Landowner Barred from Salamander Fight
The owner of the largest piece of private property in California, whose land is home to one of the two remaining populations of the Tehachapi slender salamander, cannot intervene in a lawsuit to speed up the animal's addition to the Endangered Species List, the Federal Circuit ruled.
The Center for Biological Diversity and Wildearth Guardians sued after the Fish and Wildlife Service failed to make a decision on the salamander's status within the one-year deadline, concluding only that listing "may be warranted."
Tejon Ranchcorp owns the property, which supports ranching and farming, oil production, mining, recreational activities and real estate development.
Twenty-seven endangered species live on the ranch, and conservation of 90 percent of the property is already in place. Although there are still plans to build a resort on the land, Ranchcorp has been working with the Fish and Wildlife Service to develop a plan which will protect 3,507 of the 3,797 acres of suitable habitat for the salamander.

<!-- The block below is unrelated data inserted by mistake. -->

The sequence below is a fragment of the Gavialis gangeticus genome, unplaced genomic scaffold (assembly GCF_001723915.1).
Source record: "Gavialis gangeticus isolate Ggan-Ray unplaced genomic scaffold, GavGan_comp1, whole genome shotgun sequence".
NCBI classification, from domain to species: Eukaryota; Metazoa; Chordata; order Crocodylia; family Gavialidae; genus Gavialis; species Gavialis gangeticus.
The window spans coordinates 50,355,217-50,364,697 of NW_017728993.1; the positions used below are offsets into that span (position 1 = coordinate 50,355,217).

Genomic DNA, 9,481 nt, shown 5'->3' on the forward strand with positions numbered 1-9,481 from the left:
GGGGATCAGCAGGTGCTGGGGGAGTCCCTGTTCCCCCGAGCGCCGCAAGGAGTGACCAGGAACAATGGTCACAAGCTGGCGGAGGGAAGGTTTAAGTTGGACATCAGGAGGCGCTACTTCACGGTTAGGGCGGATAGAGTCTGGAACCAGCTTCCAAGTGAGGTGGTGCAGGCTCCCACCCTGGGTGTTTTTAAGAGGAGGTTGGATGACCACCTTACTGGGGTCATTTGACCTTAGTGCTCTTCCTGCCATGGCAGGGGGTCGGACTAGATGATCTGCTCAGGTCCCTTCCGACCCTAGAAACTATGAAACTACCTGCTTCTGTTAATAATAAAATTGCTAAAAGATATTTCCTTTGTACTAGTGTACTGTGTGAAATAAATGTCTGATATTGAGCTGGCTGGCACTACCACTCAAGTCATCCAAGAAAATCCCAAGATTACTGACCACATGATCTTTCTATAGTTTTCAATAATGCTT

The group says it will lose money and be unable to develop its property if the decision is made before its conservation plan has been finalized, which it believes will eliminate the need to list the species all together.
The circuit ruled that Tejon Ranchcorp should not be added to the case, finding that its principle interest is the completion and approval of the conservation plan, not the decision to add the salamander to the Endangered Species List.
"Whether the [Fish and Wildlife Service] fulfilled a procedural obligation to complete review of the status of the Tehachapi slender salamander within the time period provided by law \has no apparent impact on whether [Tejon Ranchcorp's] proposed plan will be approved," Judge Emmet Sullivan wrote.
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